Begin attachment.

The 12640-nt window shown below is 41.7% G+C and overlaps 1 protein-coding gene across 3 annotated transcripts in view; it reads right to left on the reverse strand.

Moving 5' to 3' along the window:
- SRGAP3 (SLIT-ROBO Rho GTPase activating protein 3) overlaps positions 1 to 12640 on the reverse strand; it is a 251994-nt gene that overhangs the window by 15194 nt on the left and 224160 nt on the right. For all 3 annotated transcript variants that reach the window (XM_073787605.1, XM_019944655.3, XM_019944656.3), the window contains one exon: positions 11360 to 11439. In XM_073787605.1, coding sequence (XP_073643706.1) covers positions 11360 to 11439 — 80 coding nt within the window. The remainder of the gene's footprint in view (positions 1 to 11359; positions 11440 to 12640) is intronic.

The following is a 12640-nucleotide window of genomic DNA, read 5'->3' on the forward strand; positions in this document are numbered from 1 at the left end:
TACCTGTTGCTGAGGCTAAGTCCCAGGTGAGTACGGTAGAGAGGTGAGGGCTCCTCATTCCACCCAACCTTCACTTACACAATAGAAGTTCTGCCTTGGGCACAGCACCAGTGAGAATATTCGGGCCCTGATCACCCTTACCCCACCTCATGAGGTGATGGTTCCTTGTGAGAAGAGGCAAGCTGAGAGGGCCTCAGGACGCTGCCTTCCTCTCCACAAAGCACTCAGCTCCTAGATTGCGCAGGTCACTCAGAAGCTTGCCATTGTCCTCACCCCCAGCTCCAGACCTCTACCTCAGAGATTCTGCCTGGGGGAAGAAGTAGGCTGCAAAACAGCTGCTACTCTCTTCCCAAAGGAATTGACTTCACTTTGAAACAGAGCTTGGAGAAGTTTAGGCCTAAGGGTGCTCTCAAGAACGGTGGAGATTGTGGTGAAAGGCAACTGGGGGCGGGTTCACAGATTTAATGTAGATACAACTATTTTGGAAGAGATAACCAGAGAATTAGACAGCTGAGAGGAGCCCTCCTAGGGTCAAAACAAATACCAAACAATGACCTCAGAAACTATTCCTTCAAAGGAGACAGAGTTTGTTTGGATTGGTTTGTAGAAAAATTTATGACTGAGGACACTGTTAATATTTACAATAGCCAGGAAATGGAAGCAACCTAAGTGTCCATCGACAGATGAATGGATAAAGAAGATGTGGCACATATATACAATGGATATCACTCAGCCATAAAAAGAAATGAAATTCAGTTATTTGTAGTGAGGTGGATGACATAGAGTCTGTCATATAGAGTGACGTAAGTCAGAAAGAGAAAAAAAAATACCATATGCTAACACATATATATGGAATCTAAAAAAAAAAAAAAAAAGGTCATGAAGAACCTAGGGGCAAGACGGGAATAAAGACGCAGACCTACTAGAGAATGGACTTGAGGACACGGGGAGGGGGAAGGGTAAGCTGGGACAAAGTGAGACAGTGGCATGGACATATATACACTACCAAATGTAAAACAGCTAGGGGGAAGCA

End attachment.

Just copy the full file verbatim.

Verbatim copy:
The 12640-nt window shown below is 41.7% G+C and overlaps 1 protein-coding gene across 3 annotated transcripts in view; it reads right to left on the reverse strand.

Moving 5' to 3' along the window:
- SRGAP3 (SLIT-ROBO Rho GTPase activating protein 3) overlaps positions 1 to 12640 on the reverse strand; it is a 251994-nt gene that overhangs the window by 15194 nt on the left and 224160 nt on the right. For all 3 annotated transcript variants that reach the window (XM_073787605.1, XM_019944655.3, XM_019944656.3), the window contains one exon: positions 11360 to 11439. In XM_073787605.1, coding sequence (XP_073643706.1) covers positions 11360 to 11439 — 80 coding nt within the window. The remainder of the gene's footprint in view (positions 1 to 11359; positions 11440 to 12640) is intronic.

The following is a 12640-nucleotide window of genomic DNA, read 5'->3' on the forward strand; positions in this document are numbered from 1 at the left end:
TACCTGTTGCTGAGGCTAAGTCCCAGGTGAGTACGGTAGAGAGGTGAGGGCTCCTCATTCCACCCAACCTTCACTTACACAATAGAAGTTCTGCCTTGGGCACAGCACCAGTGAGAATATTCGGGCCCTGATCACCCTTACCCCACCTCATGAGGTGATGGTTCCTTGTGAGAAGAGGCAAGCTGAGAGGGCCTCAGGACGCTGCCTTCCTCTCCACAAAGCACTCAGCTCCTAGATTGCGCAGGTCACTCAGAAGCTTGCCATTGTCCTCACCCCCAGCTCCAGACCTCTACCTCAGAGATTCTGCCTGGGGGAAGAAGTAGGCTGCAAAACAGCTGCTACTCTCTTCCCAAAGGAATTGACTTCACTTTGAAACAGAGCTTGGAGAAGTTTAGGCCTAAGGGTGCTCTCAAGAACGGTGGAGATTGTGGTGAAAGGCAACTGGGGGCGGGTTCACAGATTTAATGTAGATACAACTATTTTGGAAGAGATAACCAGAGAATTAGACAGCTGAGAGGAGCCCTCCTAGGGTCAAAACAAATACCAAACAATGACCTCAGAAACTATTCCTTCAAAGGAGACAGAGTTTGTTTGGATTGGTTTGTAGAAAAATTTATGACTGAGGACACTGTTAATATTTACAATAGCCAGGAAATGGAAGCAACCTAAGTGTCCATCGACAGATGAATGGATAAAGAAGATGTGGCACATATATACAATGGATATCACTCAGCCATAAAAAGAAATGAAATTCAGTTATTTGTAGTGAGGTGGATGACATAGAGTCTGTCATATAGAGTGACGTAAGTCAGAAAGAGAAAAAAAAATACCATATGCTAACACATATATATGGAATCTAAAAAAAAAAAAAAAAAGGTCATGAAGAACCTAGGGGCAAGACGGGAATAAAGACGCAGACCTACTAGAGAATGGACTTGAGGACACGGGGAGGGGGAAGGGTAAGCTGGGACAAAGTGAGACAGTGGCATGGACATATATACACTACCAAATGTAAAACAGCTAGGGGGAAGCA